Area of Law – Driving – Drink Driving Offences

An Article about Refusal to remain – what must the Police tell you

An informant requests a motorist to attend a breath-testing venue for a breath sample/blood sample but does not specify how long they are to remain at the station

See recent case of Uren v Neale [2009] VSC 267. In that case the accused, was charged with offences under s. 49(1)(e): refusing to undergo breath test; refusing to allow blood sample to be taken, refusal to remain at Frankston Police Station for the purpose of taking a blood test. He provided a pbt and that resulted in a request to accompany to the Frankston Police Station for a breath sample (pursuant to s. 55 of the RSA). He arrived at the station, and it seems that by his conduct, he was attempting to minimize the blood alcohol concentration reading provided by the instrument. After two tests, it became apparent that the instrument could not provide a reliable reading. The Informant under cross-examination said she said the following to the accused: “It appears that you are unable or unwilling to provide a sample of breath. I now require you to allow a medical practitioner to take a sample of your blood for analysis pursuant to s. 55(9A) of the Road Safety Act 1986. Will you remain for the purpose of providing a sample of your blood’. He said ‘No, do I have to?’. I said, ‘In the circumstances I require you to remain here for your blood to be taken. If you choose to leave and refuse, you will be charged with that offence and if convicted, you will lose your licence for two years. Will you remain?. He said, ‘No’ and I served the two records of the breath samples on the defendant and I said, ‘You will receive a summons to go to court’. On the requirements of section 55(9A), Forrest J remarked as follows: “There was no issue that Ms Neale had not told Mr Uren that there were two elements to the requirement to remain at the police station stipulated by s. 55(9A), namely: (a) three hours after the relevant driving; or (b) the arrival of the medical practitioner, or health professional, whichever was the sooner. It was not suggested in argument how Mr Uren might have acquired knowledge of these obligations absent being told by Ms Neale”…I accept that the words used by Ms Neale did not make it as clear as one might have wished, that there were two separate and distinct requirements being made of Mr Uren, each of which may found a charge in the event of refusal. This was particularly so when Ms Neale only referred to the refusal to remain at the police station as founding a potential charge. Having said that, the question is whether the requirement so each charge were made sufficiently clear, in conformity with the law, to Mr Uren so that he could know what was required of him and why”… “I now turn to charge four, the remain at the police station charge, and whether the words used by Ms Neale made it clear as to the obligation of Mr Uren of the terms of the requirement to remain at the police station. IN my view they did not. A common thread in the decisions in both Foster and Sanzaro was that in this day and age most members of the community understand the working of the breath analysis ststem and are aware of the manner in which breath tests are conducted, either int eh form of a preliminary breath test or at what is described as an “evidentiary” breath test. As I have said, I think most members of the community are also aware of the further potential obligation to provide a blood sample whether at a hospital or police station. However I doubt very much whether anyone, unless highly familiar with the provisions of the RSA, is aware of the temporary requirements as to remaining at “a place” for the taking of a blood sample. No doubt the susnet provision of three hours as a maximum period was inserted to ensure that what would otherwise be an unlawful detention was limited to a reasonable time. This maximum duration of the statutory requirement was not conveyed to Mr Uren… “In my view the Magistrate misinterpreted s. 55(9A) in relation to charge four. It was incumbent upon the prosecution t prove at least in a basic sense that the terms of the requirement were communicated to MR Uren: critical to this is that three horus “after the driving” was the maximum period over by which he could be detained. IN relation to charge four, Ms Neale’s requirement was “not near enough” to be anywhere approximating “good enough”, as Southwell J said in Rankin. This is particularly so when one takes into account the context. The request was made at approximately 1.15am at the Frankston Police Station. When the medical practitioner might arrive, if at all, was “open-ended” to use the Magistrate’s words, whereas the section was not”… I have therefore concluded that the Magistrate was in error in convicting Mr Uren on charge four and that the conviction on that charge should be quashed.”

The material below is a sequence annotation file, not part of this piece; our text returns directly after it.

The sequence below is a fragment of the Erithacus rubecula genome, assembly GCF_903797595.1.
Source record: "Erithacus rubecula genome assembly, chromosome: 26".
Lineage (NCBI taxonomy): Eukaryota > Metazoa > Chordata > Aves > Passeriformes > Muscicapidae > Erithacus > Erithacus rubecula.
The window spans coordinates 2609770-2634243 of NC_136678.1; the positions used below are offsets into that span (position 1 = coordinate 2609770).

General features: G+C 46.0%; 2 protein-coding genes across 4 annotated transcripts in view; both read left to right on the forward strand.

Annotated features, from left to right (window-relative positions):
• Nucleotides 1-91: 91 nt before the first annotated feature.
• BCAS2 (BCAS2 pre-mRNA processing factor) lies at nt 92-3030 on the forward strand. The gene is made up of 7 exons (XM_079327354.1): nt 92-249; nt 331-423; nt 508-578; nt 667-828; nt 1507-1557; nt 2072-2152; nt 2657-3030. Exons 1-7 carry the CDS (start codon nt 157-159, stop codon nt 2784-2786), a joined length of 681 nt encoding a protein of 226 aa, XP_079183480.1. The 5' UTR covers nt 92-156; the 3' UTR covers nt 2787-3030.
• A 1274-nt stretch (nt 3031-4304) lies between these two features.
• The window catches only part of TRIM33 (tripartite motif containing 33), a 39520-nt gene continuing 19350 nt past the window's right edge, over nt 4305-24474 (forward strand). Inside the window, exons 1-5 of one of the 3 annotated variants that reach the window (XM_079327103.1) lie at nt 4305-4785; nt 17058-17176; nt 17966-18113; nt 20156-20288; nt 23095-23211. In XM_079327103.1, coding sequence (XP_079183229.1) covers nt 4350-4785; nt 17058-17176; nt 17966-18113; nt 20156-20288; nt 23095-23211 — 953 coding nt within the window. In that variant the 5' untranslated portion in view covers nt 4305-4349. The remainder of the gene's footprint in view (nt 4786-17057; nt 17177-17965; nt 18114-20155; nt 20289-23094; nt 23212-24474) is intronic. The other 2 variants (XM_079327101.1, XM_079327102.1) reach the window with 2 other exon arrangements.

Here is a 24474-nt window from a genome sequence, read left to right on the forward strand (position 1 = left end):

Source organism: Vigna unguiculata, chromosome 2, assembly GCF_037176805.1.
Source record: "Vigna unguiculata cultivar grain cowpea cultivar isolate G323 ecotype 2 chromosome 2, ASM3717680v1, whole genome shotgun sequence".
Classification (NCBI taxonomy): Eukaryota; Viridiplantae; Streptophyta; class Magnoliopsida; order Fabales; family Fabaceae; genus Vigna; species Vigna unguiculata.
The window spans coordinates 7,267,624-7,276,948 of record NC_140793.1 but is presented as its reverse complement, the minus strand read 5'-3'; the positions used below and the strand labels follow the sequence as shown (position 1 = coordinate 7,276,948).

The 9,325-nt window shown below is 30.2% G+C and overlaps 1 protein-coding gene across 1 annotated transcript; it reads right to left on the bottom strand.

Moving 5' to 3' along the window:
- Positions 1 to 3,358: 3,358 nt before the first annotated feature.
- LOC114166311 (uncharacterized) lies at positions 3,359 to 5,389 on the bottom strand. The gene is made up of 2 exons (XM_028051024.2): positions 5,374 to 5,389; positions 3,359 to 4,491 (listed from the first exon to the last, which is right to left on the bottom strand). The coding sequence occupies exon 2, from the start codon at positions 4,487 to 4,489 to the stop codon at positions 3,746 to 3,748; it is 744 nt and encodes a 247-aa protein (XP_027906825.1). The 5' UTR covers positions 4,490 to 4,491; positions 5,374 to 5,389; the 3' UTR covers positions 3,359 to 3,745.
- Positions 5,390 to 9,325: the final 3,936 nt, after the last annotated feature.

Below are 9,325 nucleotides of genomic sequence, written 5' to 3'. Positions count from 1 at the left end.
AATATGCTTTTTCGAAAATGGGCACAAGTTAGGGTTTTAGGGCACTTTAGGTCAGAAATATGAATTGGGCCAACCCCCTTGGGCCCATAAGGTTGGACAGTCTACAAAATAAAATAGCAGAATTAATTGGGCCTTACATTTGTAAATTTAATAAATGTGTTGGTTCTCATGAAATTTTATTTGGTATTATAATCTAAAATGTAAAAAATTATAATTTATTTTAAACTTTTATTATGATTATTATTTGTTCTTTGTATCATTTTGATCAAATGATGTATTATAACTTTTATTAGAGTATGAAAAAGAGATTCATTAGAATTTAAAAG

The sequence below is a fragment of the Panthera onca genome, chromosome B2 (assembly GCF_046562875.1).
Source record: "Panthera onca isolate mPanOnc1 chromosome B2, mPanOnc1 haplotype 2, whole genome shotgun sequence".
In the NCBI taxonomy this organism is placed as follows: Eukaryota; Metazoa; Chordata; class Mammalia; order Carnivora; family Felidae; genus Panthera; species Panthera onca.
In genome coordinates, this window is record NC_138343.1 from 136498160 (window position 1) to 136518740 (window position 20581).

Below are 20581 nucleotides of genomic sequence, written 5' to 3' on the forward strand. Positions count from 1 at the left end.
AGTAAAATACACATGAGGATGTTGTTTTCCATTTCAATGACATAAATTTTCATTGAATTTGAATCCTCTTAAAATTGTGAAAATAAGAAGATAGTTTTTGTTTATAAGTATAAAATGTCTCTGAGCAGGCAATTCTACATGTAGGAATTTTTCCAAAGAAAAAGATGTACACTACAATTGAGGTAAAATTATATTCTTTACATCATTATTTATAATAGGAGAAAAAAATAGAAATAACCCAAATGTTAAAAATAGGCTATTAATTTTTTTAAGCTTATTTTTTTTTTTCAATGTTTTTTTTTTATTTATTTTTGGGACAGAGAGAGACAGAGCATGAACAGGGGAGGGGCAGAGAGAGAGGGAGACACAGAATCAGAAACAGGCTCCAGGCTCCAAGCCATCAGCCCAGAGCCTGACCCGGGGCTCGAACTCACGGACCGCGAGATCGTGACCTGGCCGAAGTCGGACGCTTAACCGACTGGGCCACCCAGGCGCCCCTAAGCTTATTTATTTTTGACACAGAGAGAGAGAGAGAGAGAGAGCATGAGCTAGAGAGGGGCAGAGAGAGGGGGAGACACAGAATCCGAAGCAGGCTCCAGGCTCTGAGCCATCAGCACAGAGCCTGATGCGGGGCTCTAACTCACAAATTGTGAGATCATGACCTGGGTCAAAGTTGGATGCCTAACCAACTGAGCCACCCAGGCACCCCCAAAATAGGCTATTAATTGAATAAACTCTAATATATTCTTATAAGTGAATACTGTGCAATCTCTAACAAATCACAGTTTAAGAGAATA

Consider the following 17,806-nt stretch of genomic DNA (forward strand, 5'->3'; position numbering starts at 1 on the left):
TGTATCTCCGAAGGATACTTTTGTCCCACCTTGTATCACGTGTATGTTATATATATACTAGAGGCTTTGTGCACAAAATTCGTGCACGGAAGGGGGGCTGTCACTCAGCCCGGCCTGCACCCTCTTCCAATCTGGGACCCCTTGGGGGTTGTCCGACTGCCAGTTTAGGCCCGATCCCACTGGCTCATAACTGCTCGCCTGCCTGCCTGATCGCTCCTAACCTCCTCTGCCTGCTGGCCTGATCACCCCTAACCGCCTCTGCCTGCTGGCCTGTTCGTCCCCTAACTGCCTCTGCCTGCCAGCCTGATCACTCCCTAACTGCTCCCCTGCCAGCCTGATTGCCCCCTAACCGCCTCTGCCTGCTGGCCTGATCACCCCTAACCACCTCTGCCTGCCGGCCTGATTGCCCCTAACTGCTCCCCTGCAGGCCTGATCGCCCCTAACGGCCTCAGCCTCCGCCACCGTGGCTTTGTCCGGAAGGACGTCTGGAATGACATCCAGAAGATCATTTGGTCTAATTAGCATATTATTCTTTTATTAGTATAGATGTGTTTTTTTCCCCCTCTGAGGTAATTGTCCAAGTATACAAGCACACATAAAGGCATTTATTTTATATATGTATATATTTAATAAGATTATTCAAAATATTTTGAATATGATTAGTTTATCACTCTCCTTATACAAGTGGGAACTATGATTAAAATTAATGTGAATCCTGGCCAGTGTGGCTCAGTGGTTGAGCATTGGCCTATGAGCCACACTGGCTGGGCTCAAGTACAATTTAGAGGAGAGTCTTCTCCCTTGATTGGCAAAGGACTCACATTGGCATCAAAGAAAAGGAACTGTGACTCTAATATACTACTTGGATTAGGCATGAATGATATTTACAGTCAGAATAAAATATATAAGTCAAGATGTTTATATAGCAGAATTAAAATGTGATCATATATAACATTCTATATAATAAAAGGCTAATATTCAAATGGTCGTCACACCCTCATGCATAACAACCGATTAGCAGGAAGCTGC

Note: this case also has a useful discussion on section 30 of the MCA. One of the other grounds concerned non-compliance with section 30(2a), in that, the charge and summons was not filed within 7 days after signing. On this ground Forrest J agreed with the Magistrate and held that the offence was procedural rather than creating a substantive right to have the relevant charge and summons dismissed for non-compliance. After referring to several authorities, Forrest J concluded: “I think that section 30(3) did not more than provide a mandatory stipulation in respect of the filing of process. It is directed to an administrative task – the filing of the summons. It, to use Mason CJ’s words in McKain v Miller regulates the mode of the proceeding. It did not give Mr Uren a substantive right; at best it gave him a procedural entitlement to raise the issue before the Magistrate and to seek that the matter be struck out.”

An informant requests a motorist to attend a breath-testing venue for a breath sample/blood sample but does not specify how long they are to remain at the station


Date: 01/09/2009